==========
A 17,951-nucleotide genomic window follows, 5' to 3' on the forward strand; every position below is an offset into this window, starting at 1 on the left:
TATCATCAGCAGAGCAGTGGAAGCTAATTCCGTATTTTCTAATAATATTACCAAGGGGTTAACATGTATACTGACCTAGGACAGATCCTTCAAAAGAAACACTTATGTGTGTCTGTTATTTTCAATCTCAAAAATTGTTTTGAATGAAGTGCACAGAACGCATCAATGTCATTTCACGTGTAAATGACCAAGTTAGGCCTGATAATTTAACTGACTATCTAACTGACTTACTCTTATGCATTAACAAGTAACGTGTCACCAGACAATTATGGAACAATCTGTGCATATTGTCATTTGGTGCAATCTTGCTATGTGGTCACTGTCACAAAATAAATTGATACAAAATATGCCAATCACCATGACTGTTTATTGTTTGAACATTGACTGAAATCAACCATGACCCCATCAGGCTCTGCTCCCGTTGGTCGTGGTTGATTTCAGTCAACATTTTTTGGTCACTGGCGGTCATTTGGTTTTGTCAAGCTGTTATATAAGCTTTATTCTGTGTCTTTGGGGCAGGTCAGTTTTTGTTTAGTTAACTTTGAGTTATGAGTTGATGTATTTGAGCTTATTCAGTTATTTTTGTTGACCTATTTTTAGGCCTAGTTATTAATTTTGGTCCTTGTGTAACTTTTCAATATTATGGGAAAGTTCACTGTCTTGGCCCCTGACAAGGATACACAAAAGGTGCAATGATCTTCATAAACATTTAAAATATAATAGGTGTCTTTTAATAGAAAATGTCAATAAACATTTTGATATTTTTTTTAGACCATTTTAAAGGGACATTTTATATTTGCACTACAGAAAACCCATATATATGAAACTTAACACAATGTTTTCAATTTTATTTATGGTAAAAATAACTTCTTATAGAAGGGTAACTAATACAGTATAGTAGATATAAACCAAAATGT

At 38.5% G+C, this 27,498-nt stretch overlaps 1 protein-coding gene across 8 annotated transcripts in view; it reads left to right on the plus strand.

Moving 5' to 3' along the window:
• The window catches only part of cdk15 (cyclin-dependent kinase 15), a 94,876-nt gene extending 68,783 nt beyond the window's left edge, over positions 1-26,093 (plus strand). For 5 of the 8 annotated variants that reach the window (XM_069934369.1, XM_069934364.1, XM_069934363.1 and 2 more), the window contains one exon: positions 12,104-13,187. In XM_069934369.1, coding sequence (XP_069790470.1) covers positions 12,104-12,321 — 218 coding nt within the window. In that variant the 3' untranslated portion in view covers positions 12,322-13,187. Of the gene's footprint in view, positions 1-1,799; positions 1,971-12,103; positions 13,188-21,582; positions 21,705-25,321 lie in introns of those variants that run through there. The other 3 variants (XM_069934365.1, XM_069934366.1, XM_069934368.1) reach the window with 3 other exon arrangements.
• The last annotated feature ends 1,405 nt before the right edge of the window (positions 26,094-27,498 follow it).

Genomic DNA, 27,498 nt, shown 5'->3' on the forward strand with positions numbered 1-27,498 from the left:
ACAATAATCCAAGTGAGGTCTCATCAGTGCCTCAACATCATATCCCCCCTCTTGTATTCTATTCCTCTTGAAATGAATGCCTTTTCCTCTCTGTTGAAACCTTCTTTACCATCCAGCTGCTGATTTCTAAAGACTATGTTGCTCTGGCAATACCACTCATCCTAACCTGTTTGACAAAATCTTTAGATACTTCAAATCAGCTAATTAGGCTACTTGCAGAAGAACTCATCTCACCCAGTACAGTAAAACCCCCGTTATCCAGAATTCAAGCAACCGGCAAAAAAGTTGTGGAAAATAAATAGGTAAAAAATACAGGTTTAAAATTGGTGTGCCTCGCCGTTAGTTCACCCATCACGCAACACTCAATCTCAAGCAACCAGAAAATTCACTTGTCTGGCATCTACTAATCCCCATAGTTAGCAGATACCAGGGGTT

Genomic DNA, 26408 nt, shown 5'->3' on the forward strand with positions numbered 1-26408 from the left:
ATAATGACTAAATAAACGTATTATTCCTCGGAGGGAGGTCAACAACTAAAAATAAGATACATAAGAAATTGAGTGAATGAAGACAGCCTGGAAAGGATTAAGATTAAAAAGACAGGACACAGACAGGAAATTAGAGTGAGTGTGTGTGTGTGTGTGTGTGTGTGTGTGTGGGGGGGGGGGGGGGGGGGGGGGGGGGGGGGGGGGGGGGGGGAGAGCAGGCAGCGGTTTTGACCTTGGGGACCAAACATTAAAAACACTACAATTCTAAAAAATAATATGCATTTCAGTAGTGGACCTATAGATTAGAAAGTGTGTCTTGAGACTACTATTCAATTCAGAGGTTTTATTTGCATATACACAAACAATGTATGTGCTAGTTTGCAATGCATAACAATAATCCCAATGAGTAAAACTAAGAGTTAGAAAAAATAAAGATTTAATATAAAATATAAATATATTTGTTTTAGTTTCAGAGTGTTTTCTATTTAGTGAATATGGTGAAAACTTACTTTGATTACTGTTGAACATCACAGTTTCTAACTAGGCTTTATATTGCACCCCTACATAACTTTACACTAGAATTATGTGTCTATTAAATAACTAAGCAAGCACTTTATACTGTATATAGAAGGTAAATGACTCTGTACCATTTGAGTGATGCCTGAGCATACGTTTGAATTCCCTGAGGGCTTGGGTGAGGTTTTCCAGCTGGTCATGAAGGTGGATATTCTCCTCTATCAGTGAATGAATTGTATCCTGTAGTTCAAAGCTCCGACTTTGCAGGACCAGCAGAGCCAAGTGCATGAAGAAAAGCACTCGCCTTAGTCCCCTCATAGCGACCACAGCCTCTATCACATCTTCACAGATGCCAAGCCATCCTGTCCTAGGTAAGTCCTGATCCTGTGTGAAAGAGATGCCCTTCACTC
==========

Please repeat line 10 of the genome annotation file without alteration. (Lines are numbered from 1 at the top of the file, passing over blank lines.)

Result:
ATAATGACTAAATAAACGTATTATTCCTCGGAGGGAGGTCAACAACTAAAAATAAGATACATAAGAAATTGAGTGAATGAAGACAGCCTGGAAAGGATTAAGATTAAAAAGACAGGACACAGACAGGAAATTAGAGTGAGTGTGTGTGTGTGTGTGTGTGTGTGTGTGTGGGGGGGGGGGGGGGGGGGGGGGGGGGGGGGGGGGGGGGGGGAGAGCAGGCAGCGGTTTTGACCTTGGGGACCAAACATTAAAAACACTACAATTCTAAAAAATAATATGCATTTCAGTAGTGGACCTATAGATTAGAAAGTGTGTCTTGAGACTACTATTCAATTCAGAGGTTTTATTTGCATATACACAAACAATGTATGTGCTAGTTTGCAATGCATAACAATAATCCCAATGAGTAAAACTAAGAGTTAGAAAAAATAAAGATTTAATATAAAATATAAATATATTTGTTTTAGTTTCAGAGTGTTTTCTATTTAGTGAATATGGTGAAAACTTACTTTGATTACTGTTGAACATCACAGTTTCTAACTAGGCTTTATATTGCACCCCTACATAACTTTACACTAGAATTATGTGTCTATTAAATAACTAAGCAAGCACTTTATACTGTATATAGAAGGTAAATGACTCTGTACCATTTGAGTGATGCCTGAGCATACGTTTGAATTCCCTGAGGGCTTGGGTGAGGTTTTCCAGCTGGTCATGAAGGTGGATATTCTCCTCTATCAGTGAATGAATTGTATCCTGTAGTTCAAAGCTCCGACTTTGCAGGACCAGCAGAGCCAAGTGCATGAAGAAAAGCACTCGCCTTAGTCCCCTCATAGCGACCACAGCCTCTATCACATCTTCACAGATGCCAAGCCATCCTGTCCTAGGTAAGTCCTGATCCTGTGTGAAAGAGATGCCCTTCACTC